(Not) taking leave
Fearing resentment from colleagues, employees are less likely to take advantage of work/family policies, says communication professor Justin Boren. The following op/ed first appeared under a different title in WSJ Marketwatch on August 9, 2013.
In the Silicon Valley where I work, and across America, employers have created policies to be more responsive to employee needs for balance between work and personal life. For instance, Facebook, Google, and Yahoo offer paid leave for new parents, and often throw in a nice “baby cash bonus.”
But my research shows that many employees might not take advantage of such perks.
Unfortunately, peer resentment often intrudes on an employee’s willingness to make use of work/family policies.
When an employee overhears colleagues say things like, “I resent my colleagues who make use of work-family policies” or “I can’t stand when other people get to use policies for leave, and I don’t,” it can have a chilling effect on an employee’s perceived ability to use those great policies created for work/family leave.
Take the case of Michael, a midlevel manager at a large banking institution on the West Coast. Both he and his wife work full time and, recently, they adopted twins. Michael met with his company’s human resources department to explore the leave benefits for new parents. In doing so, he communicated his desire to use the company’s flex-time and leave policies to care for his new family.
However, when he informed his co-workers that he would be taking some time off, some immediately complained that they would need to work longer and harder just to keep up with their daily tasks.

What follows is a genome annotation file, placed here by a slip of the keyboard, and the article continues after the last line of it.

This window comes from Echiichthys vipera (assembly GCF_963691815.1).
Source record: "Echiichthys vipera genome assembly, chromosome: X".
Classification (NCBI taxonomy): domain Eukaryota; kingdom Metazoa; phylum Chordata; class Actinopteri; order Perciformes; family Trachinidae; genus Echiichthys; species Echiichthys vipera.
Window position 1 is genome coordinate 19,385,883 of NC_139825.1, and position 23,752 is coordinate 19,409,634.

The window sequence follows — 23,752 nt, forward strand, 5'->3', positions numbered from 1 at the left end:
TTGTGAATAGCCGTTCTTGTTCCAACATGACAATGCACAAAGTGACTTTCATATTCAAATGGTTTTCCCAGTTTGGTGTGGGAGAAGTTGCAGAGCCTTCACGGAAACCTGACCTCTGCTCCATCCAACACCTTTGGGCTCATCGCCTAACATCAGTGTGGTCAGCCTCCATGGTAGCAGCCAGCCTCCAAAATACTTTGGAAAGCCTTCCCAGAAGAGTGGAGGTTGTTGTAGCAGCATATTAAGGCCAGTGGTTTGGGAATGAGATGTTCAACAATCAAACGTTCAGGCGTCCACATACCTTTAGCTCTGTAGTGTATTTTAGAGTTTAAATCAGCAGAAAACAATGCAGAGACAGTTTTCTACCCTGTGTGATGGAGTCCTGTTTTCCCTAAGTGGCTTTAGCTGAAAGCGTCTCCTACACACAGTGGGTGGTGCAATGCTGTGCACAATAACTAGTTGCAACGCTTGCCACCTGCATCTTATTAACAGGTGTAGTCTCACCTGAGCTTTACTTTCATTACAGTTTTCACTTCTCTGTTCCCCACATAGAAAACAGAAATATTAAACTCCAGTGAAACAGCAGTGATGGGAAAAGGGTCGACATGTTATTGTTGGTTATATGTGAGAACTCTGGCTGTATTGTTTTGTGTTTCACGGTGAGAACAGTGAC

A few times, Michael overheard his co-workers talking about how he should be working full time while his wife uses her company’s leave policies. He also overheard his manager speaking to another colleague saying that Michael may struggle in moving up in the organization without enough face time. Ultimately, Michael made the difficult decision to attend more to his work than his family, leaving his wife to care for their new twins.
Indeed, stories like Michael’s are all too common. My colleague Shannon Johnson and I surveyed nearly 500 workers, many of whom said they heard similar messages. As a result, they said they would feel guilty for taking their full complement of benefits if it meant leaving their colleagues to “pick up the slack.”
Subtle, unstated expectations about performance and production often lead to this resentment. Such feelings emerge relatively easily in many organizations, especially if you work in a dog-eat-dog competitive work culture. So, despite the fact that employees are entitled to these legal, company-designed benefits, using them sometimes adds to the stress of trying to manage the push-and-pull of work and family life. What good is paid leave, after all, if you feel that by taking it you are letting your team down, or adding to your friend’s workload?
We also found in our study that even the most burned-out employees were less likely to make use of leave policies when they overheard resentment from their co-workers. The result can be an unhealthy cycle of exhausted workers continuing to work and being less productive. Of course, the worst-case scenario leads to the insidious effects of stress and poor health.
The good news is that within some organizations, there are groups of co-workers who support each other by stating clearly that they value making use of work/family policies and even physically help each other by picking up the work of those taking leaves. Culture counts even more than policies, and where the culture is right, work groups have lower reports of burnout and are typically more engaged employees.
Based on our research, the best solution to this problem would be to support your colleagues when they need to make use of your company’s work/family policies. Remember that socially supportive messages are reciprocal, even in the most competitive climates. The culture of an organization is greatly enhanced when co-workers come together to support each other, especially in challenging times.
Justin Boren is an assistant professor of communication at Santa Clara University.
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